Android Pay steals a march on Samsung Pay

Friday 11 September 2015 | 13:32 CET | Background

Google has launched Android Pay on 11 September, (just) beating rival service Samsung Pay, announced for 28 September. Both are ready to go ahead with Apple Pay. From the end of this month, all three mobile payment platforms will be operational in the US. These services use the same NFC-capable payment terminals at point of sale, for cards issued by the same banks. While Apple is the current market leader in mobile payments, Android Pay looks likely to catch up soon. Google may edge out Samsung as well. Android Pay will work on a larger number of devices across mobile carriers.

Google has officially released Android Pay on 11 September, after months of preparations. It can be made to work on any NFC capable Android model running Android 4.4 or higher.

KitKat was announced in the fourth quarter of 2013 and the installed base has been growing ever since. The developer support for Google Android shows that over 60 percent of active Android handsets now run 4.4 or the newer 5.0/5.1 Lollipop.

The Dutch GSM Helpdesk mobile device database shows around 275 different handsets that run Android 4.4 KitKat or newer AND feature Near Field Communications (NFC). This is a global database; each country or market has its own subset of makes and models. However, flagship devices as well as mid-level models have been on sale for the best part of two years now.

Apple Pay is available on the iPhone 6/6 Plus that were launched last year and the 6s/6s Plus that go on sale on 25 September. The iPhone 6 and 6 Plus have seen record sales since their launch. By comparison, Samsung has a much smaller installed base. Samsung Pay will be available with the Galaxy S6, S6 Edge, S6 Edge+ and Note 5.


Samsung and Apple use fingerprint authentication. Apple Pay has shown that this can be an important uptake driver at point-of-sale. It’s straightforward to use and biometric authentication is regarded as strong by the card networks.

Apple Pay always uses the Touch ID fingerprint sensor and that enables consumers to pay any amount, and bypass the set limit on contactless card transactions (assuming that merchants have implemented this software feature. MasterCard recently said not all merchants have done so, but expects them to within the next year.)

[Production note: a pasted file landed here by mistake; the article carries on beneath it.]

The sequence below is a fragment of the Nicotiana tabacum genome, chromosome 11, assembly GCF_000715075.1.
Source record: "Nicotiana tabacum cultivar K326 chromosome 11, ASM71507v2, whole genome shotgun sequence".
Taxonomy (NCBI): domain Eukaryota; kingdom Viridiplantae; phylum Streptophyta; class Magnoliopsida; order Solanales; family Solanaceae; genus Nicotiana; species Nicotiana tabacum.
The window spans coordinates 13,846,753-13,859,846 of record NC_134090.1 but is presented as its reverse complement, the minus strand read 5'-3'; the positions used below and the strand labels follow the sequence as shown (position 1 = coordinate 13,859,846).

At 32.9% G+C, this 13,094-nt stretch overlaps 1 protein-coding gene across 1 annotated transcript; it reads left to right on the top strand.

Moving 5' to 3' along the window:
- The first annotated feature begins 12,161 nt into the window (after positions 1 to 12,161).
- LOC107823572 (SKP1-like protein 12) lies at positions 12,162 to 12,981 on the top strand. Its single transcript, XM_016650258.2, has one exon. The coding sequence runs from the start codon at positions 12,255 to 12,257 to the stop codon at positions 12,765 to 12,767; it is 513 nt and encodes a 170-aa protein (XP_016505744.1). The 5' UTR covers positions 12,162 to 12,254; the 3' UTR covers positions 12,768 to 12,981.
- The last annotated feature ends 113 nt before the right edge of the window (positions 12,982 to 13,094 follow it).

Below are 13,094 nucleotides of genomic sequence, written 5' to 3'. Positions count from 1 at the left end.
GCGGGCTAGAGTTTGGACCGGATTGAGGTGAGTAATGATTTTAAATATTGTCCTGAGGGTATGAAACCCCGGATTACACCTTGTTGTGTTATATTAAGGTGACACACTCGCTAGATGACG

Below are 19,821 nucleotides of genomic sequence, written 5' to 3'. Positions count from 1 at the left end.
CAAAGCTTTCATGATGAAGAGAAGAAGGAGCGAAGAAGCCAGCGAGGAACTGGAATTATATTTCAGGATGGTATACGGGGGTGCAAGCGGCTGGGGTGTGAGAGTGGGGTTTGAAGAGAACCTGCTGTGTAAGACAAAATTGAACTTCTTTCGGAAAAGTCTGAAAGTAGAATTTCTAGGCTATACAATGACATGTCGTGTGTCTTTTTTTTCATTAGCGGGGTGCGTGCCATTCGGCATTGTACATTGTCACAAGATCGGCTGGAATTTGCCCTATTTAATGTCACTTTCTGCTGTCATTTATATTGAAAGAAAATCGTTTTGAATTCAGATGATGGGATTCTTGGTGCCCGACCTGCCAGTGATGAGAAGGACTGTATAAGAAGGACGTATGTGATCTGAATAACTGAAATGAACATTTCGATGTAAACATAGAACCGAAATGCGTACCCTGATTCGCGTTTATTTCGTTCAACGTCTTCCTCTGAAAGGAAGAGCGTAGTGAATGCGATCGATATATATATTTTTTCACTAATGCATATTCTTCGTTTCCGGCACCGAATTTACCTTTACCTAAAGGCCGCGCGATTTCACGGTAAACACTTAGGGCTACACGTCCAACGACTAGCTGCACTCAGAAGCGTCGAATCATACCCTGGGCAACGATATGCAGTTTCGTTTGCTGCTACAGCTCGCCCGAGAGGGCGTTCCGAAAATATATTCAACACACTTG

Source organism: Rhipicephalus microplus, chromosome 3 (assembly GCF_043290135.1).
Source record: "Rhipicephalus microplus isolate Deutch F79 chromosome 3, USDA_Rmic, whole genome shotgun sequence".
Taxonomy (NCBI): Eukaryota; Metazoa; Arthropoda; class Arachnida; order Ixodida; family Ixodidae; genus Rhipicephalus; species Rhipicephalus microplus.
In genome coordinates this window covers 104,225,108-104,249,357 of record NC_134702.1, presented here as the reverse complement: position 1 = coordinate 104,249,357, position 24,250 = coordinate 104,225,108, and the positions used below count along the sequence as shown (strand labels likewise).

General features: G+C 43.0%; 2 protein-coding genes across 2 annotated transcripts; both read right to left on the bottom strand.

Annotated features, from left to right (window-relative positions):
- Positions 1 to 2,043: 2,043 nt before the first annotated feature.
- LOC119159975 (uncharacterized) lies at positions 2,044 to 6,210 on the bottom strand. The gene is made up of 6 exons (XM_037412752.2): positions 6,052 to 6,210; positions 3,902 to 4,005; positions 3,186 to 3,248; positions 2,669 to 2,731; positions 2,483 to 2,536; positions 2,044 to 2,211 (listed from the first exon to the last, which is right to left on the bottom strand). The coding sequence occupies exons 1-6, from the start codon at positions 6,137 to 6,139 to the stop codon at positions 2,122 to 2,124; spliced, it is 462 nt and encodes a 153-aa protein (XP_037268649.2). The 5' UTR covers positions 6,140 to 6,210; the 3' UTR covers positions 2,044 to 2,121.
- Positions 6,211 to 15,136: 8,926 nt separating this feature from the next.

A subset of around 50 of those KitKat + NFC handsets in the GSM helpdesk database also features a fingerprint scanner. Without it, larger payments must still be confirmed with a PIN or signature, negating much of the benefits of using a mobile phone over a plastic card.

The card networks and various software providers have begun testing other biometric methods, including the selfie shot, but these will not commercially available for some time. Until then, the fingerprint sensor is more convenient.

Cards and terminals

Android Pay works with all four major card networks from the outset, Google has announced. Visa, MasterCard, American Express and Discover enable the use of cards issued by banks such as Bank of America, Navy Federal Credit Union, PNC, Regions Bank, USAA and U.S. Bank. Wells Fargo will be available in the next few days, Capital One and Citi are coming soon, and more new banks will be added in future.

Last month, Samsung has announced its own payment platform, Samsung Pay, will go live on 28 September. The company said it “anticipates working with payment networks such as, American Express, Discover, MasterCard and Visa, major banks including Bank of America, Chase, U.S. Bank and key financial partners including First Data, Synchrony Financial and TSYS to extend Samsung Pay to the U.S.”

The three payment services have in common that they rely on NFC to transmit a signal to regular payment terminals. That means that they will work in the same shops. At launch, Google says about one million payment terminals will accept Android Pay.

Samsung Pay is unique in integrating MST, an electromagnetic circuit that can emulate swiping a traditional mag stripe card in a reader. This offers the added benefit of compatibility with magnetic stripe readers on legacy payment terminals. The retail footprint is therefore larger, by millions of legacy terminals.

Those terminals are however being replaced by EMV terminals, while banks are issuing EMV cards. It is unlikely that banks and merchants will still condone the mag stripe once the more secure EMV chip is also available. This reduces the case for MST.

Android Pay has arrived two weeks before Samsung Pay and that might just allow it to steal a march on Samsung with the early adopters. In the week that Apple Pay was launched, many users activated it. Google has also backing from carriers: AT&T, T-Mobile US and Verizon will pre install the app on all Android phones they ship to customers, including the four models that are compatible with Samsung Pay: Galaxy S6, S6 Edge, S6 Edge+ and Note 5. The Verge writes that it’s unconfirmed that Verizon Wireless will support Samsung Pay.

Later this year, Google will extend Android Pay to in-app checkout, providing the lines of code so the payment option can be integrated into any Android app. Apple will do the same, allowing iOS developers to accept payments using Apple Pay. Samsung has yet to announce this expansion of services and in any case it seems likely that developers will prioritize Android Pay over Samsung Pay.

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